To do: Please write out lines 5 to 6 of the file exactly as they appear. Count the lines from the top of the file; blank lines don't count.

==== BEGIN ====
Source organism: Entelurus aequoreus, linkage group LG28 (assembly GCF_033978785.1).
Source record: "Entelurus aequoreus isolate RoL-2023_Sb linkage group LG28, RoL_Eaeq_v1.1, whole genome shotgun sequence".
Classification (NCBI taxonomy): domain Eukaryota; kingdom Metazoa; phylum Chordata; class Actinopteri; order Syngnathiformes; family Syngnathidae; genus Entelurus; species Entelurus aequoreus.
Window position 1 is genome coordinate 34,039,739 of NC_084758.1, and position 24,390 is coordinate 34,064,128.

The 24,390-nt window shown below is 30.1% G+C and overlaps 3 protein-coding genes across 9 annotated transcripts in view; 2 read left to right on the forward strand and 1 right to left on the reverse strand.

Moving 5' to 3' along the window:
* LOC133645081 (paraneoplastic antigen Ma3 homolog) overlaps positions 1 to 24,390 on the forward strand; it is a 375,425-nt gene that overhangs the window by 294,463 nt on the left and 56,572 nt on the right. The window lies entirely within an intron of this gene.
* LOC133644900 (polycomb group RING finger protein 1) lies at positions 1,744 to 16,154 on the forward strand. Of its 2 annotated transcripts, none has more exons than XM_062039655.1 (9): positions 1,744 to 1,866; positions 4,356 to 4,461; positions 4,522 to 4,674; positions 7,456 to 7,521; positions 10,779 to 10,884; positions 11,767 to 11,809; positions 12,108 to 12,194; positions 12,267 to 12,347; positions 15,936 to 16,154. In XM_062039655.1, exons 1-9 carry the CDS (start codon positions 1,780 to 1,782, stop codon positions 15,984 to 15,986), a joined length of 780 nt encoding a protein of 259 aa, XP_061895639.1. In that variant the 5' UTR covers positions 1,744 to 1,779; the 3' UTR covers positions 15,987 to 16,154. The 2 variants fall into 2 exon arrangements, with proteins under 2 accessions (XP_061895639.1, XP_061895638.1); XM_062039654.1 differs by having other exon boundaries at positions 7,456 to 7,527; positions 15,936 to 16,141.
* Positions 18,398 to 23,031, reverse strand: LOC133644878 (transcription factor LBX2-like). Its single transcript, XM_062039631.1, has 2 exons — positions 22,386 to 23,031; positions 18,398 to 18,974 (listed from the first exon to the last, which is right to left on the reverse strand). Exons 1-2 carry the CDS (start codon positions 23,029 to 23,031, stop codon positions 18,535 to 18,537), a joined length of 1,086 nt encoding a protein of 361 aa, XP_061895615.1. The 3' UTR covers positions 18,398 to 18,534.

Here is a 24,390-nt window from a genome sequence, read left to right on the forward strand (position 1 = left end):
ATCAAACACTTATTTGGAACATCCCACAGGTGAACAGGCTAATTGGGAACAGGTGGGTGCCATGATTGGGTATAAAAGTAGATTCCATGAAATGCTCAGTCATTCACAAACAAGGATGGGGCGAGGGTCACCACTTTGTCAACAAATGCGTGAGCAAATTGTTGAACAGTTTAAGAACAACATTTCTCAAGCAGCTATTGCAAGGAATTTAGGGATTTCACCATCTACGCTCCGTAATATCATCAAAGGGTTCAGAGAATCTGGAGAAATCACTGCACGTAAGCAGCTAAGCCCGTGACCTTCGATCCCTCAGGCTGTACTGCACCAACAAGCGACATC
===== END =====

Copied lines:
The 24,390-nt window shown below is 30.1% G+C and overlaps 3 protein-coding genes across 9 annotated transcripts in view; 2 read left to right on the forward strand and 1 right to left on the reverse strand.

Moving 5' to 3' along the window: